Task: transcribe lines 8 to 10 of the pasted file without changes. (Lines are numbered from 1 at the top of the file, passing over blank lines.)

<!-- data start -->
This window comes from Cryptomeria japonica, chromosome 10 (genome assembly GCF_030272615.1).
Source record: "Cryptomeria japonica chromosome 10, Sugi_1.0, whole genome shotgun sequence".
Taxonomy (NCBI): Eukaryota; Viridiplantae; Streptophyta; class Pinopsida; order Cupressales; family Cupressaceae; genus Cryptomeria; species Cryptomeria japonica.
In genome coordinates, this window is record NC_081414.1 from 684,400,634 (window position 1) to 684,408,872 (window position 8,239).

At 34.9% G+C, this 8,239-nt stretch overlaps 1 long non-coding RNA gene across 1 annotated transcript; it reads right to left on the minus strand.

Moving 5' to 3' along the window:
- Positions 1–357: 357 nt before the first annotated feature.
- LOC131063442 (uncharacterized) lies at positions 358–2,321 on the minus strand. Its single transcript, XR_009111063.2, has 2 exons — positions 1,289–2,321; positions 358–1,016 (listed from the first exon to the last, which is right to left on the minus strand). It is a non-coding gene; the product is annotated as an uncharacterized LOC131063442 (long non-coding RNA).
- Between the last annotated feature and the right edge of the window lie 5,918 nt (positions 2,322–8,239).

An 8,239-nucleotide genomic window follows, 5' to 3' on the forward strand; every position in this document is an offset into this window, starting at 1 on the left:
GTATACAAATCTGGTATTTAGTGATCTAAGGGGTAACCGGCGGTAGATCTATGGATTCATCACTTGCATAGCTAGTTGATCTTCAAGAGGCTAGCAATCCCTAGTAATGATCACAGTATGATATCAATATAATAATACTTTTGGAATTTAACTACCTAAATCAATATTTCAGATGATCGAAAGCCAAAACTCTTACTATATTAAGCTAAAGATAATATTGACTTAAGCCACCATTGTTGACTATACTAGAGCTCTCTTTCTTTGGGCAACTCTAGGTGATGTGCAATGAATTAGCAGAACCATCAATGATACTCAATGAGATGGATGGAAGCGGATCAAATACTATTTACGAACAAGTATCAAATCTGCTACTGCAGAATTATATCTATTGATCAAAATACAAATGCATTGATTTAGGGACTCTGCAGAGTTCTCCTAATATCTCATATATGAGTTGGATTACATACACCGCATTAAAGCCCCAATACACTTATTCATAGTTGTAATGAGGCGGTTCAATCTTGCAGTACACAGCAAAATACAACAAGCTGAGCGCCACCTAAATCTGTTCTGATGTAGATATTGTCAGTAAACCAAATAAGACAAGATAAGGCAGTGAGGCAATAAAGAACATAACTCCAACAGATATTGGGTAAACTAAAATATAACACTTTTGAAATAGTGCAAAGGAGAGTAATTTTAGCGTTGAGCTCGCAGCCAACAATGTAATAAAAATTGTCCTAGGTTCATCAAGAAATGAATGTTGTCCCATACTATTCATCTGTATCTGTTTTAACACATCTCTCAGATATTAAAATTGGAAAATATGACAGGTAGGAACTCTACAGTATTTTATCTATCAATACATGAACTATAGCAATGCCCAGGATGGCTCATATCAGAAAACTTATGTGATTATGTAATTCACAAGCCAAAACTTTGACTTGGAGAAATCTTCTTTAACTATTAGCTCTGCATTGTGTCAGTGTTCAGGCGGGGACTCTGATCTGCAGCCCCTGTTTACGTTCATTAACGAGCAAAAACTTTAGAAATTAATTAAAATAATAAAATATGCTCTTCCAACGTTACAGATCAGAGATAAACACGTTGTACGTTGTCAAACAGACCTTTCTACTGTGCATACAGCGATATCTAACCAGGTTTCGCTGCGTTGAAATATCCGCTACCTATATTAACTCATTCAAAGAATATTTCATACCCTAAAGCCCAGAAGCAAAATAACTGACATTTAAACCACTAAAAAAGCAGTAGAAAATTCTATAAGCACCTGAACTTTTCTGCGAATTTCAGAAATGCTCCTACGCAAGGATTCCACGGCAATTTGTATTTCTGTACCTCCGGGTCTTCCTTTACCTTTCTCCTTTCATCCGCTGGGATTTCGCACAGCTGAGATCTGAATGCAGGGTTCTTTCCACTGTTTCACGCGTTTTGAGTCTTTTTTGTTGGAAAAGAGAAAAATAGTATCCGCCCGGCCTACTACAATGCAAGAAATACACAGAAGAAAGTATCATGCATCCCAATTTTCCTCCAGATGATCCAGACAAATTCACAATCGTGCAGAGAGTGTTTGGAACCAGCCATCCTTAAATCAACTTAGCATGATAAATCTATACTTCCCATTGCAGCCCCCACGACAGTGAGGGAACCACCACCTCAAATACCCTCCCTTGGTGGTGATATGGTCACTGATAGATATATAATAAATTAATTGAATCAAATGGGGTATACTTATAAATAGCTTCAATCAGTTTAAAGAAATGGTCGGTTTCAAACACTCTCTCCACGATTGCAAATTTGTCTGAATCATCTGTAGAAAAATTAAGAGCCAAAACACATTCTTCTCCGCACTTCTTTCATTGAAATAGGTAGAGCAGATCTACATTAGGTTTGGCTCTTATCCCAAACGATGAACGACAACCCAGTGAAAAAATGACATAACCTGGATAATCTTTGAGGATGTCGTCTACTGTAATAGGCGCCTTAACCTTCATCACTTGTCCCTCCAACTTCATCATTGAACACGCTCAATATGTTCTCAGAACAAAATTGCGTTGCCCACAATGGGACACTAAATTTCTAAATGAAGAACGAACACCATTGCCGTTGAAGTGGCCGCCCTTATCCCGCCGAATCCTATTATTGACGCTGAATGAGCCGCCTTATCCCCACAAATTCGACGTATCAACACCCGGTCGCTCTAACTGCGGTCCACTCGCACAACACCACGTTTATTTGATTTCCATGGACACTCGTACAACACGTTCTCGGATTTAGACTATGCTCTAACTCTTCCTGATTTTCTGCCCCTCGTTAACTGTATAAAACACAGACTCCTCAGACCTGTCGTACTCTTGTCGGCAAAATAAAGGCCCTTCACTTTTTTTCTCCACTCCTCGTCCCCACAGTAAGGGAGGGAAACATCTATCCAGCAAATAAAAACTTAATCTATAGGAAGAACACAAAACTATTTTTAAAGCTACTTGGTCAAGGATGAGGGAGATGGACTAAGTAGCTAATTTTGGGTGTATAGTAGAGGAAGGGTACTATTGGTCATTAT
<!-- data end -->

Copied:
- LOC131063442 (uncharacterized) lies at positions 358–2,321 on the minus strand. Its single transcript, XR_009111063.2, has 2 exons — positions 1,289–2,321; positions 358–1,016 (listed from the first exon to the last, which is right to left on the minus strand). It is a non-coding gene; the product is annotated as an uncharacterized LOC131063442 (long non-coding RNA).
- Between the last annotated feature and the right edge of the window lie 5,918 nt (positions 2,322–8,239).

An 8,239-nucleotide genomic window follows, 5' to 3' on the forward strand; every position in this document is an offset into this window, starting at 1 on the left: